No major vendor had a wilder, crazier year than Hewlett Packard, which saw some of its highest-ranked and best known executives either ousted or marginalized in favor of others. Ann Livermore, thrice passed over for HP's top job, left her post as executive vice president of enterprise business and took a position on HP's board of directors; Dave Donatelli, Bill Veghte and Jan Zadak, respectively executive vice presidents of HP ESSN, software and global sales, all got bumps; and Randy Mott, CIO, Pete Bocian, EVP and chief administration officer, Shane Robison, chief strategy and technology officer, Gary Budzinski, vice president of HP Technology Services, Thomas Hogan, executive vice president of enterprise business sales and marketing, Tom Iannotti, vice president of HP Enterprise Services, Joe Bottazzi, senior vice president and general manager of HP's Technology Services, Americas, and Michael Holston, HP's executive vice president and general counsel, were all gone by the end of the year.
Nearly a year ago came word that Eric Schmidt would pass the Google CEO torch to Google co-founder Larry Page in April. Schmidt had been CEO of Google since August 2001 and presided over its ascent to one of the premier technology companies in the world, so the move was a major changing of the guard by any definition, even with Page getting back into the operational driver's seat of the company he and Sergey Brin founded all those years ago now. Schmidt remains Google's executive chairman.
The list of IBM CEOs is small and select: a prestigious group of names that now includes its first female: Virginia "Ginni" Rometty, the 30-year IBM veteran who was confirmed in October 2011 as Big Blue's new top dog. Rometty officially took the reigns at IBM on Jan. 1, 2012, and made several executive changes, including the apparent promotion of channel chief Rich Hume to running IBM's European operations.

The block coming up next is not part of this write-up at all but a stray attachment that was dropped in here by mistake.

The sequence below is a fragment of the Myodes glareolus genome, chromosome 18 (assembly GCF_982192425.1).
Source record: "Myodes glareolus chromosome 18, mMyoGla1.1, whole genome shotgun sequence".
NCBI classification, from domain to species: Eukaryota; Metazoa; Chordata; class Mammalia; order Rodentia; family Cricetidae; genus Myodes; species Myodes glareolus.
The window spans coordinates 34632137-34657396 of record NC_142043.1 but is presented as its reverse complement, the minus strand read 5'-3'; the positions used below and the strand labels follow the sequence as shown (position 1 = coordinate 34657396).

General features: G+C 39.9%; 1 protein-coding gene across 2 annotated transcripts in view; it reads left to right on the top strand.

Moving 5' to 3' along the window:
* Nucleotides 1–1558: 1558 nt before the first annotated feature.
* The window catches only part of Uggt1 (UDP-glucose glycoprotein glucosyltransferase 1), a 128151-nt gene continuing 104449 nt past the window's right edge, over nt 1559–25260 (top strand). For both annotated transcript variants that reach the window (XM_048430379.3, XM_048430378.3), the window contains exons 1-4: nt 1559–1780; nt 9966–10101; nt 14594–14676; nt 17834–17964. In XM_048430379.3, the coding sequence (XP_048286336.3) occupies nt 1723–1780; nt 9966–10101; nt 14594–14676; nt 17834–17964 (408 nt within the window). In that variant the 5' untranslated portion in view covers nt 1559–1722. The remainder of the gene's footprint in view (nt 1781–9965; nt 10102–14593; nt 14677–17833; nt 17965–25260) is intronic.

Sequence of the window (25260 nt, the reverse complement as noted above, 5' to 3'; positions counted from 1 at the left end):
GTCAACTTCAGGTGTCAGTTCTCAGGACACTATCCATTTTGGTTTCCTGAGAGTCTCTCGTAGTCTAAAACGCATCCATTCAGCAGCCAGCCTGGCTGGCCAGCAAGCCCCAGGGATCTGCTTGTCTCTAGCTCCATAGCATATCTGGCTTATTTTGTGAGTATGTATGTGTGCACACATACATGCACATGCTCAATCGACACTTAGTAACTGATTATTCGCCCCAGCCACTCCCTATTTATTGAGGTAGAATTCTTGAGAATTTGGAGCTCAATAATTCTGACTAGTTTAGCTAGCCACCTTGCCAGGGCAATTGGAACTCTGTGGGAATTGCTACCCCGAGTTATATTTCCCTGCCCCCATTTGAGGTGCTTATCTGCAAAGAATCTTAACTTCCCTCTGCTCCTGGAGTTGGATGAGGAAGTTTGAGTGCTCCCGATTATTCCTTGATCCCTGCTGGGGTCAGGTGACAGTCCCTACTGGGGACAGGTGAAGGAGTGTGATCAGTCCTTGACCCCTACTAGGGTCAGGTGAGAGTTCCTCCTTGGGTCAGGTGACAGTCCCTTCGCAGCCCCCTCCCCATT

Rometty's appointment at IBM, of course, means the passing of the torch from another IBM legend: Sam Palmisano, whose last day as CEO of Big Blue was Dec. 31, though he'll continue as chairman. Palmisano, who became CEO in 2002, presided over one of IBM's biggest-ever strategic moves: its decision to sell off its PC division, in 2004, to China-based Lenovo and also set IBM on a course defined by software and services, and less on hardware sales.
Leo Apotheker was fired as president and CEO of HP in September, closing the book on one of the most turbulent chapters in HP's history. Apotheker's ouster was applauded by HP channel partners, many of whom saw the former SAP leader as out of touch with the channel and as many some questionable decisions as HP's chief, including that HP was considering the sale or spin-off of its $42 billion Personal Systems Group. With Apotheker the third HP CEO in seven years to be unceremoniously shown the door in an all-out media circus, the pressure has shifted to his successor…
…former eBay president and CEO and onetime California gubernatorial candidate Meg Whitman, who was named to HP's top job the same hair-standing day in September when Apotheker was drummed out. Whitman has resolved to end the drama on HP, and the early notice from VARs who have met with and heard her out on HP's 2012 strategy have been positive.
One of the biggest indicators that 2011 was a historic time for executive moves is that the HP Apotheker/Whitman circus didn't even register as the most notable IT executive transition of the year. No, the biggest of them all happened down the road a piece from HP at Apple, where Steve Jobs, iconic founder and longtime CEO, resigned in August, his health failing. Taking the late Jobs' place was longtime deputy Tim Cook, who had been COO, and also joined Apple's board of directors. Cook is now charged with continuing Apple's astounding growth and keeping investors grinning from ear to ear -- no easy task considering the man he replaced and the legacy that man left.
The word "iconic" seems painfully inadequate when describing Steve Jobs, Apple's former CEO and a legend in the tech industry, who resigned from Apple's top job in August and passed away less than two months later. Jobs had battled pancreatic cancer and had been in more health for some time. Hi legacy as an innovator, a business leader and an American personality, is certainly assured.